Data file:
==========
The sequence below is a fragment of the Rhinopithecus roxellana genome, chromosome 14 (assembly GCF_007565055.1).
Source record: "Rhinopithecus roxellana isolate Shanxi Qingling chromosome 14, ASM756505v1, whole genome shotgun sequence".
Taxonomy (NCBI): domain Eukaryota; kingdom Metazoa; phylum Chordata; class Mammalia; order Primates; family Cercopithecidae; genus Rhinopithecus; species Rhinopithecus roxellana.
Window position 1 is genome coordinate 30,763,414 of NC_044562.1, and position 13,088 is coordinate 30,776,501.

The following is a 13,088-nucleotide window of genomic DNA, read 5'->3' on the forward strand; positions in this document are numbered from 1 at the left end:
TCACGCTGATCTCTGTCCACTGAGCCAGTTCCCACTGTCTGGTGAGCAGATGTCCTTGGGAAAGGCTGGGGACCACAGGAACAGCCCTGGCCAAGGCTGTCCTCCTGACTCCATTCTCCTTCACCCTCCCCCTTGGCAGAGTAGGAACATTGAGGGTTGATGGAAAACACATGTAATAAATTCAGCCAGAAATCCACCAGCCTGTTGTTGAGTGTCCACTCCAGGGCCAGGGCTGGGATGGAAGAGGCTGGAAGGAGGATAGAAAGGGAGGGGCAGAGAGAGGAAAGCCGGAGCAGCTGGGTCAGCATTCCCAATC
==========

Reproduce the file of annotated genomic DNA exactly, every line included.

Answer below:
The sequence below is a fragment of the Rhinopithecus roxellana genome, chromosome 14 (assembly GCF_007565055.1).
Source record: "Rhinopithecus roxellana isolate Shanxi Qingling chromosome 14, ASM756505v1, whole genome shotgun sequence".
Taxonomy (NCBI): domain Eukaryota; kingdom Metazoa; phylum Chordata; class Mammalia; order Primates; family Cercopithecidae; genus Rhinopithecus; species Rhinopithecus roxellana.
Window position 1 is genome coordinate 30,763,414 of NC_044562.1, and position 13,088 is coordinate 30,776,501.

The following is a 13,088-nucleotide window of genomic DNA, read 5'->3' on the forward strand; positions in this document are numbered from 1 at the left end:
TCACGCTGATCTCTGTCCACTGAGCCAGTTCCCACTGTCTGGTGAGCAGATGTCCTTGGGAAAGGCTGGGGACCACAGGAACAGCCCTGGCCAAGGCTGTCCTCCTGACTCCATTCTCCTTCACCCTCCCCCTTGGCAGAGTAGGAACATTGAGGGTTGATGGAAAACACATGTAATAAATTCAGCCAGAAATCCACCAGCCTGTTGTTGAGTGTCCACTCCAGGGCCAGGGCTGGGATGGAAGAGGCTGGAAGGAGGATAGAAAGGGAGGGGCAGAGAGAGGAAAGCCGGAGCAGCTGGGTCAGCATTCCCAATC